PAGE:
I also spoke with a 28-year-old conservative who told me that he was so disappointed in Obama's victories in 2008 and 2012 that the prospect of getting invested and losing again just isn't worth it. Another non-voter, an anarchist and philosophy PhD student, said that voting is damaging because it allows people to "focus on policy and what people in power do instead of what they can do themselves." When I asked what the public should do about policies they disagree with—for example, separating and imprisoning immigrant families—he advocated for direct action like assisting immigrants at border crossings instead. "Voting does matter in the aggregate," he said, "but it doesn't matter if you are talking about the individual.”

This point—that individual votes don't matter—is also made by Katherine Mangu-Ward, the editor-in-chief of Reason, the libertarian magazine based in Washington, D.C. For her, it all comes down to numbers. "You are very, very, very, very, very, very unlikely to be a decisive vote," Katherine said. "Your vote turning the outcome of an election is vanishingly rare, whereas, there are all kinds of things you can do with the hour or two hours of your time that it takes you to vote that are objectively, clearly good."

When I asked Katherine if voting took less time—if she could, say, vote-by-mail, which takes about as much time as walking to your mailbox—she would still feel it’s a waste of time, she said that there are other, more affirmative arguments against voting. "If you think the system is basically corrupt or broken, I think there's a very strong case to make that you actually have a duty not to vote."

On that, we disagree. Democracy isn't inherently corrupt. It's corrupt when the people running it are corrupt, and one of the only means of swaying who is steering the ship is to show up and vote. Sure, your individual vote might not change the outcome of an election, but as Kant would argue, if everyone failed to vote, the system itself would fail. For some non-voters (for instance, the anarchist philosophy student), that may be the goal, but Katherine says she's not in favor of the collapse of the system as we know it. Rather, she prefers to participate in the system in other ways, including calling her elected representatives.

Still, I'm not convinced. Sure, calling your representative is one way to be heard, but if your representative is, say, a rabid, God-fearing, conservative who thinks non-Christians should burn on Earth and will burn in hell, he's probably not going to listen when you call up and demand he vote in favor of access to abortion. Same if you're represented by a member of the DSA and you've got a complaint about tax rates on the rich. So what can you, as an individual, actually do? Show up to vote. Your particular vote might not change the election, but the collective vote does, and the collective is just a bunch of individuals taking action.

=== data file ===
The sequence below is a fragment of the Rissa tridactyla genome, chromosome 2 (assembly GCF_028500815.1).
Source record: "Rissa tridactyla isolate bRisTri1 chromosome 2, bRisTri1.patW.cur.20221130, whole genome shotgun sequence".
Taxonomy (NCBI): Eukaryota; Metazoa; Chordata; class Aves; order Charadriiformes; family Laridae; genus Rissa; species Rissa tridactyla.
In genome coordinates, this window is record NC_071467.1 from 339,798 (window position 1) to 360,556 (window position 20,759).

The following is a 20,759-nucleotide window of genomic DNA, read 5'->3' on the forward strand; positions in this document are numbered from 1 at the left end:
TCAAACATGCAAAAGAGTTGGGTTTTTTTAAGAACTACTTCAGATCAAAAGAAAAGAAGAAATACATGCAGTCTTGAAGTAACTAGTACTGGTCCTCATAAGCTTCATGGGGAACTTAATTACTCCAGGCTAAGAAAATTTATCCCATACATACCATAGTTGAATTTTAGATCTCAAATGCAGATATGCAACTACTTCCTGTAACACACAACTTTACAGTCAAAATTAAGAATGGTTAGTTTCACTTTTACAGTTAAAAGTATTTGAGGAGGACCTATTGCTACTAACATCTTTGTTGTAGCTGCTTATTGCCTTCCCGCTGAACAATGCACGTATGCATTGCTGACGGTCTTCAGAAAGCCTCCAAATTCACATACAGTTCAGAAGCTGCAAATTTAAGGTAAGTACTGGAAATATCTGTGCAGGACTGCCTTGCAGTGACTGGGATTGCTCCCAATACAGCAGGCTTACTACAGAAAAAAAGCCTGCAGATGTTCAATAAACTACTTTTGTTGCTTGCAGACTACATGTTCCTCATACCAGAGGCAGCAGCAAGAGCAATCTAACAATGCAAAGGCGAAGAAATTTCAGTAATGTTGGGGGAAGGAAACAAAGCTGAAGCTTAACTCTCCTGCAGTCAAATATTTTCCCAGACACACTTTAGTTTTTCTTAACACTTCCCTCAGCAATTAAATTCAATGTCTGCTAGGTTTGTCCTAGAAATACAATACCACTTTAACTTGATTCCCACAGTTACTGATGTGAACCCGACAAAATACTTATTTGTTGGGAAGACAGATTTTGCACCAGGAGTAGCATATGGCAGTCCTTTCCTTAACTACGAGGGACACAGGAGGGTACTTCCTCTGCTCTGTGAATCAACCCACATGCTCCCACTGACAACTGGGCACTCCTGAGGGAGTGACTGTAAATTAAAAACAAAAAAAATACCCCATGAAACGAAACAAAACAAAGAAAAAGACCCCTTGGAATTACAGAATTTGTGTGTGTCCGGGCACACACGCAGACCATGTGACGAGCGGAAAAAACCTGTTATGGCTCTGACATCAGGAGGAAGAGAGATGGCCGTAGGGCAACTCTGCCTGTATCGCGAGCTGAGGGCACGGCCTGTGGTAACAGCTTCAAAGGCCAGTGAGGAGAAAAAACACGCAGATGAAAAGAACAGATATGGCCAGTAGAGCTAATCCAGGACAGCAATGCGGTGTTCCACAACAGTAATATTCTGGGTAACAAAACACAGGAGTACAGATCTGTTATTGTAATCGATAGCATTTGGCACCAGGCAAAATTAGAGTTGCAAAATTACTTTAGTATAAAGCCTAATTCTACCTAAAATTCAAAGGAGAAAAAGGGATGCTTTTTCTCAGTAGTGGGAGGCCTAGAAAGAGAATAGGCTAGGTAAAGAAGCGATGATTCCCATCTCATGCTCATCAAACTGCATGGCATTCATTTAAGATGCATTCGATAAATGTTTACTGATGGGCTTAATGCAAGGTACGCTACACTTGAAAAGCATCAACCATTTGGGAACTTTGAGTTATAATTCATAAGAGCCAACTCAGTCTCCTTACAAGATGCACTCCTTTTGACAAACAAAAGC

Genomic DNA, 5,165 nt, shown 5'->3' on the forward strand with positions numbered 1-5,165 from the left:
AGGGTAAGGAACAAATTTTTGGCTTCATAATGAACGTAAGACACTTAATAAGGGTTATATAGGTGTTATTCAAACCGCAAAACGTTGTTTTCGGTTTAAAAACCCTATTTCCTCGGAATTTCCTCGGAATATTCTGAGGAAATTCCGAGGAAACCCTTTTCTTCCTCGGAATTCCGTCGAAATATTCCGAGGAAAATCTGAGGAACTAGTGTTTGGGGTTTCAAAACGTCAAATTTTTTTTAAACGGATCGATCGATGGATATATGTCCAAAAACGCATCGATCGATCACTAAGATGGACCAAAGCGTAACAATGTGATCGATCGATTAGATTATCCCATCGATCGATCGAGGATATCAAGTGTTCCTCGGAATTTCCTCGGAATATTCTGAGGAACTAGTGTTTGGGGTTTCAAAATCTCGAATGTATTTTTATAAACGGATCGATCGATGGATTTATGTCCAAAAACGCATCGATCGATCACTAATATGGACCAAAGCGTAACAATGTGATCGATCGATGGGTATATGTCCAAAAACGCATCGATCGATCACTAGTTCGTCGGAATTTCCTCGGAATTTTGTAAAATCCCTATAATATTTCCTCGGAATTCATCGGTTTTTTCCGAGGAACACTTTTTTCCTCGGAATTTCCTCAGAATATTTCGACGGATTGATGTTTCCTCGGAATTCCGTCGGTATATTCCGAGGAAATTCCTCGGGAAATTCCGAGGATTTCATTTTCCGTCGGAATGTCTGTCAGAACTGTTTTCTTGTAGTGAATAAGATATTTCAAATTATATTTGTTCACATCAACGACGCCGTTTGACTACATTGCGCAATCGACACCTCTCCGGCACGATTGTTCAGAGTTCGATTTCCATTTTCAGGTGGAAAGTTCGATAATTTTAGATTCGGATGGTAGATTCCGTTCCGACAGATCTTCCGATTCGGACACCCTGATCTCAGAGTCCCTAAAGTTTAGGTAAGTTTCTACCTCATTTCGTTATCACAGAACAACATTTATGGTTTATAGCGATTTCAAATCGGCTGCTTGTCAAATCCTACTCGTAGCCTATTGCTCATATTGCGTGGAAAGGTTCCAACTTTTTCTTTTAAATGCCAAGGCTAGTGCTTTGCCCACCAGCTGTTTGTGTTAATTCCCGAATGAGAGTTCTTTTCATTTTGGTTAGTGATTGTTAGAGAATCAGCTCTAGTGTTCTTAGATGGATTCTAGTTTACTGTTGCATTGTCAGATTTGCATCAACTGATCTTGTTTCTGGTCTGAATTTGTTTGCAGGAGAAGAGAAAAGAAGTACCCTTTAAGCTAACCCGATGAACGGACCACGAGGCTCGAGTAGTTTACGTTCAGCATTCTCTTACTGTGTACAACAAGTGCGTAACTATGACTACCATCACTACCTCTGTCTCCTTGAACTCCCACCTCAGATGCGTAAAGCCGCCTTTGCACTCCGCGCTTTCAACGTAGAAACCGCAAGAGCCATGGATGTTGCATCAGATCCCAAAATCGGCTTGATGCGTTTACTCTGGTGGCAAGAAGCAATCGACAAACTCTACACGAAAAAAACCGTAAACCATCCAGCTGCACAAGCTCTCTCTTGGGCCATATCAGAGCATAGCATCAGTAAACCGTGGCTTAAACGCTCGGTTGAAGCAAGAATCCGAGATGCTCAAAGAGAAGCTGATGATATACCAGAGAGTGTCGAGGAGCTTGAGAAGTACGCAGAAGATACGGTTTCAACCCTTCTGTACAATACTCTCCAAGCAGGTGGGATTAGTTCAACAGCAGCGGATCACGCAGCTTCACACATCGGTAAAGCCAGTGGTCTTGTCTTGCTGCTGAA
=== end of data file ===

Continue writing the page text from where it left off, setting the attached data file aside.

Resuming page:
Now, I understand why people don't trust the system. Just look at recent history, namely the 2000 and 2016 presidential elections, both of which were ultimately won by the person who got fewer votes. But the only way to correct the system is to elect candidates who will at least try and fix it—and right now, there's only one party in the running that is even remotely interested in that. The other side is busy starting trade wars and locking up children. When the stakes are this high, when the chance to curb Donald Trump comes down to our ballots, I don’t see how not voting can be morally justified—unless, that is, you vote Republican. In that case: Listen to Katherine.

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          White House asks Supreme Court to rule on DACA sooner, not later      Cache   Translate Page      
The Justice Department has asked the court to decide whether the Trump administration can dismantle the Deferred Action for Childhood Arrivals program — without waiting for rulings from lower courts.
          Trump views midterms through presidency-defining lens      Cache   Translate Page      
President Donald Trump packed his closing argument with hardline immigration rhetoric and harsh attacks on Democrats as he stared down the prospect of Republican losses that could shadow his presidency.
          Good Morning, News: Wheeler's Protest Ordinance Considered, Aliens Are (Maybe) Real, and Go Vote!      Cache   Translate Page      
by Blair Stenvick

Stay up to date on Portland news and politics. Looking for fun? Here are the best Things to Do in Portland today.